The Arab world’s first interplanetary mission, due to launch in 40 days’ time and reach the orbit of Mars in February next year, is about the survival and future of the entire Middle East, the leaders of the United Arab Emirates project have declared.
The mission is also the latest sign that the old cartel of space exploration, once confined to the superpowers, is being broken up by new national entrants or private sector firms.
The “Hope Mars mission”, due to be launched on 15 July, has been in preparation by the United Arab Emirates since 2014, and according to the project manager, Omran Sharaf, is seen as integral to the country’s long-term economic development. “It is about the future of the UAE and our survival,” Sharaf said.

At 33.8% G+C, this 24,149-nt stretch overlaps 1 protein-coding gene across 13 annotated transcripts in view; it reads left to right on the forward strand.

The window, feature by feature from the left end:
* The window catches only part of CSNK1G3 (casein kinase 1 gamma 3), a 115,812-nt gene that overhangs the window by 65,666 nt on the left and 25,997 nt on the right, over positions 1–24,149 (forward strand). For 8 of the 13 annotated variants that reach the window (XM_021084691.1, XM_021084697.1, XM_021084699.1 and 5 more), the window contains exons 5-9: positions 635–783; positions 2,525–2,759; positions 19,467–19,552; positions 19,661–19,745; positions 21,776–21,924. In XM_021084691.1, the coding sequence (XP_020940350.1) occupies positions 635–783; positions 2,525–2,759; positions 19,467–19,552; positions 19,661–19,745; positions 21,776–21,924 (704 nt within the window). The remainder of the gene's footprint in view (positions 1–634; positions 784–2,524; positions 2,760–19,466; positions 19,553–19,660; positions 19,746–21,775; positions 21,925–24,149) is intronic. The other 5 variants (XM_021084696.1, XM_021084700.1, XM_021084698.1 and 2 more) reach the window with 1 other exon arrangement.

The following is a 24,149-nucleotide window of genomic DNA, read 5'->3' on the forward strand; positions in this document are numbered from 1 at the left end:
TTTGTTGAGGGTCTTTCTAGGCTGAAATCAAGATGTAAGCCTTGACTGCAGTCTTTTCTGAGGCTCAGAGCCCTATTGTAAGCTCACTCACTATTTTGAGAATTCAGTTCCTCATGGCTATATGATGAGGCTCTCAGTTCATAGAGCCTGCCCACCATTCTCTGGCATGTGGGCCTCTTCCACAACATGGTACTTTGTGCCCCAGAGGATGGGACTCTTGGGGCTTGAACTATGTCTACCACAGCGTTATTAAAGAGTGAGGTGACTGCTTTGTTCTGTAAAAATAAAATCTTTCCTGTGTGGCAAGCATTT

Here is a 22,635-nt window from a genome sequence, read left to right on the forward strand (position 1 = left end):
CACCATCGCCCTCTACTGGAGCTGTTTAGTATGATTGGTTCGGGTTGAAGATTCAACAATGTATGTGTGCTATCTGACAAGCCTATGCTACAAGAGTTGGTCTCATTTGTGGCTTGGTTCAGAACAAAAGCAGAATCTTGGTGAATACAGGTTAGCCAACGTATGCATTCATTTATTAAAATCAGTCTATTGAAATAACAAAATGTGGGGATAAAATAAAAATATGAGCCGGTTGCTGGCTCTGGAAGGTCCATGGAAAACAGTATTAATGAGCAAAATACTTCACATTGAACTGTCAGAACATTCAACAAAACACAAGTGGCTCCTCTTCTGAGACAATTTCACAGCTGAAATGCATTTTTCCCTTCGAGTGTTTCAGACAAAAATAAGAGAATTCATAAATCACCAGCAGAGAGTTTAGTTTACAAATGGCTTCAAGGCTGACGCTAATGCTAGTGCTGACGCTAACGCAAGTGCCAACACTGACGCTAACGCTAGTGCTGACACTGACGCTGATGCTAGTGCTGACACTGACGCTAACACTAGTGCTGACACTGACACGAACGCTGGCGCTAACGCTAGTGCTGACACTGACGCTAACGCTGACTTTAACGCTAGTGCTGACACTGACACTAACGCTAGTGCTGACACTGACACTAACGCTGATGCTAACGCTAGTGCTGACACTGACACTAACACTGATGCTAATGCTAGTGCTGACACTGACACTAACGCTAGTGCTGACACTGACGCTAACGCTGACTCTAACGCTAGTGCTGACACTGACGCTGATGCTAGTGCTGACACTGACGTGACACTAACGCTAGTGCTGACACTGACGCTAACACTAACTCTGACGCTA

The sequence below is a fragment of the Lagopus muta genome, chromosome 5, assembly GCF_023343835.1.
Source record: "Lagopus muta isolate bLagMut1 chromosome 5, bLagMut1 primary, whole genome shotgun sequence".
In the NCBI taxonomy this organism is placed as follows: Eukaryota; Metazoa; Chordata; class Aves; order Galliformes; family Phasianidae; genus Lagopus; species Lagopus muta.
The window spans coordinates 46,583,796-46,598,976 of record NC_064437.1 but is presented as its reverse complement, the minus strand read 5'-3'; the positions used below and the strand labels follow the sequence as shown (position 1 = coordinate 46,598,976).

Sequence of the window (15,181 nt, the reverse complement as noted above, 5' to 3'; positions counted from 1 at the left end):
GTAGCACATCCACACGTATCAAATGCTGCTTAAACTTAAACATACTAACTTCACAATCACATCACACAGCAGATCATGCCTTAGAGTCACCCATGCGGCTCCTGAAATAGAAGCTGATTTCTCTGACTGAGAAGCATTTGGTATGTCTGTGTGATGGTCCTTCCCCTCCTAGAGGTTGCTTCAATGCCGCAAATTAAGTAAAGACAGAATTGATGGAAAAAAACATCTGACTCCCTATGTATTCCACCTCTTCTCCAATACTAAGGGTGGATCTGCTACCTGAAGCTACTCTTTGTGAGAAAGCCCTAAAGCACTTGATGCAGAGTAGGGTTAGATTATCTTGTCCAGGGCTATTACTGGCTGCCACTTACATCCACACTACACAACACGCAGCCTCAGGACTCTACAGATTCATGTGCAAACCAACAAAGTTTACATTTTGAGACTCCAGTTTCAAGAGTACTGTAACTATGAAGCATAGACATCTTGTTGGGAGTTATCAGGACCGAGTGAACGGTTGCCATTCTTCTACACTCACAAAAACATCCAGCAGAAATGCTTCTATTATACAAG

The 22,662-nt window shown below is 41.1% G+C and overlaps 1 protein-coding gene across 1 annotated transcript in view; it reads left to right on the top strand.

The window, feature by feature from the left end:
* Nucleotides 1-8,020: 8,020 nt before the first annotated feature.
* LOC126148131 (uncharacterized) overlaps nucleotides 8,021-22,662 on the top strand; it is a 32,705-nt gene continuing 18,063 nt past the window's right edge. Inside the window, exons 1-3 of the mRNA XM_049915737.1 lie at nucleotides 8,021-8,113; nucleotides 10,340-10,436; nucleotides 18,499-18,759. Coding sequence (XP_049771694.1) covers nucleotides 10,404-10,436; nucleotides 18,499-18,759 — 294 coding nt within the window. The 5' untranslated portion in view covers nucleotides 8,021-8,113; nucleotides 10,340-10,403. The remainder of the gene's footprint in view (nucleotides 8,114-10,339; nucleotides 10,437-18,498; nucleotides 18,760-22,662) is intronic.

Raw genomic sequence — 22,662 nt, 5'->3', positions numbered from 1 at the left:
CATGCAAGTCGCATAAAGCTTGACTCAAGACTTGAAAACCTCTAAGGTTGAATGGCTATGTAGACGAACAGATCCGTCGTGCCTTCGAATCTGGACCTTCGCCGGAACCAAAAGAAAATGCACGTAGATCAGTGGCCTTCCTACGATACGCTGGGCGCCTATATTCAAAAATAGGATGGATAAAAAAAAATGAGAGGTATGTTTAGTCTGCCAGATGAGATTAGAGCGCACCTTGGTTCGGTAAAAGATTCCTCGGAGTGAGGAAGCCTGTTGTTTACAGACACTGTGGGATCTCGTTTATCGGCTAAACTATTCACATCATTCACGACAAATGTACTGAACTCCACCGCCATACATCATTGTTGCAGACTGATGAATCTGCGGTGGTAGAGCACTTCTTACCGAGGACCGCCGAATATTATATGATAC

The mission’s objective is not to land on Mars, but to orbit the planet to study the dynamics of its atmosphere over an entire Martian year and form a more complete picture of its climate.
One aim is to find out more about what led to the planet’s atmospheric loss, including the disappearance of hydrogen and oxygen on the surface. “We are studying a planet that looks as if it was very similar to our own, but has undergone some form of change to the point it can no longer have water, one of the major building blocks of life,” the deputy project manager and minister for advanced sciences, Sarah al-Amiri, said. “For instance, if there is a major dust storm on Mars does that increase the rates of escape of hydrogen and oxygen?”
Data will be distributed to 200 research institutes and be complementary to the work of other missions, including Nasa’s, the UAE insists.
Read more: The Guardian